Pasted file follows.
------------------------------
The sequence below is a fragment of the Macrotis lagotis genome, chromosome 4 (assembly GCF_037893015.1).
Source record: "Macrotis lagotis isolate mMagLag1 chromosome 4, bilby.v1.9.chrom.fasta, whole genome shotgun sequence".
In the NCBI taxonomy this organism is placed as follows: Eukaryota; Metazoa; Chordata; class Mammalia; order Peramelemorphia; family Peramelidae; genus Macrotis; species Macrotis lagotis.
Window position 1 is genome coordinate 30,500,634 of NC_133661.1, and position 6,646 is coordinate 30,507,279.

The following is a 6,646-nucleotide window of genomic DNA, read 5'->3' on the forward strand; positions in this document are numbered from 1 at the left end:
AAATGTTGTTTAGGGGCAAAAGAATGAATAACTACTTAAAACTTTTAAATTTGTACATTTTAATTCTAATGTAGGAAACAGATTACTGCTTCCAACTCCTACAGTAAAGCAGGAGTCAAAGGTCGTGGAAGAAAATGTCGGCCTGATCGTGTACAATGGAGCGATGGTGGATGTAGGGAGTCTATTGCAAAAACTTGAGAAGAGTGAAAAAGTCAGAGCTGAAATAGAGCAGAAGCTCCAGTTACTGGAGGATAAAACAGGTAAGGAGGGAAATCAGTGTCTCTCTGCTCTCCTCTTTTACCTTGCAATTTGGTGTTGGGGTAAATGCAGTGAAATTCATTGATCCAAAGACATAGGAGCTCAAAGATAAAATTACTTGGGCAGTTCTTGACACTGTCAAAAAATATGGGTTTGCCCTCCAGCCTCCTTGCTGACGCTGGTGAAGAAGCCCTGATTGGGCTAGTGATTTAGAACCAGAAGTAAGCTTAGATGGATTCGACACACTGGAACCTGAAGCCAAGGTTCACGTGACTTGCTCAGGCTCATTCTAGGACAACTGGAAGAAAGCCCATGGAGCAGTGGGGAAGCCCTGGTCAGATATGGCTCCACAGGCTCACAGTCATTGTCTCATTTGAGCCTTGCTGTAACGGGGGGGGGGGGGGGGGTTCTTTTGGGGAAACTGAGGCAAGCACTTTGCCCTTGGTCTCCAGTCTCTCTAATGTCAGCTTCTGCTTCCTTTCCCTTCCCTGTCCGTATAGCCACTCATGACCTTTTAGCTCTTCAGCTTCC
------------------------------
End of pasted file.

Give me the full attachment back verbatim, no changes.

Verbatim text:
The sequence below is a fragment of the Macrotis lagotis genome, chromosome 4 (assembly GCF_037893015.1).
Source record: "Macrotis lagotis isolate mMagLag1 chromosome 4, bilby.v1.9.chrom.fasta, whole genome shotgun sequence".
In the NCBI taxonomy this organism is placed as follows: Eukaryota; Metazoa; Chordata; class Mammalia; order Peramelemorphia; family Peramelidae; genus Macrotis; species Macrotis lagotis.
Window position 1 is genome coordinate 30,500,634 of NC_133661.1, and position 6,646 is coordinate 30,507,279.

The following is a 6,646-nucleotide window of genomic DNA, read 5'->3' on the forward strand; positions in this document are numbered from 1 at the left end:
AAATGTTGTTTAGGGGCAAAAGAATGAATAACTACTTAAAACTTTTAAATTTGTACATTTTAATTCTAATGTAGGAAACAGATTACTGCTTCCAACTCCTACAGTAAAGCAGGAGTCAAAGGTCGTGGAAGAAAATGTCGGCCTGATCGTGTACAATGGAGCGATGGTGGATGTAGGGAGTCTATTGCAAAAACTTGAGAAGAGTGAAAAAGTCAGAGCTGAAATAGAGCAGAAGCTCCAGTTACTGGAGGATAAAACAGGTAAGGAGGGAAATCAGTGTCTCTCTGCTCTCCTCTTTTACCTTGCAATTTGGTGTTGGGGTAAATGCAGTGAAATTCATTGATCCAAAGACATAGGAGCTCAAAGATAAAATTACTTGGGCAGTTCTTGACACTGTCAAAAAATATGGGTTTGCCCTCCAGCCTCCTTGCTGACGCTGGTGAAGAAGCCCTGATTGGGCTAGTGATTTAGAACCAGAAGTAAGCTTAGATGGATTCGACACACTGGAACCTGAAGCCAAGGTTCACGTGACTTGCTCAGGCTCATTCTAGGACAACTGGAAGAAAGCCCATGGAGCAGTGGGGAAGCCCTGGTCAGATATGGCTCCACAGGCTCACAGTCATTGTCTCATTTGAGCCTTGCTGTAACGGGGGGGGGGGGGGGGGTTCTTTTGGGGAAACTGAGGCAAGCACTTTGCCCTTGGTCTCCAGTCTCTCTAATGTCAGCTTCTGCTTCCTTTCCCTTCCCTGTCCGTATAGCCACTCATGACCTTTTAGCTCTTCAGCTTCC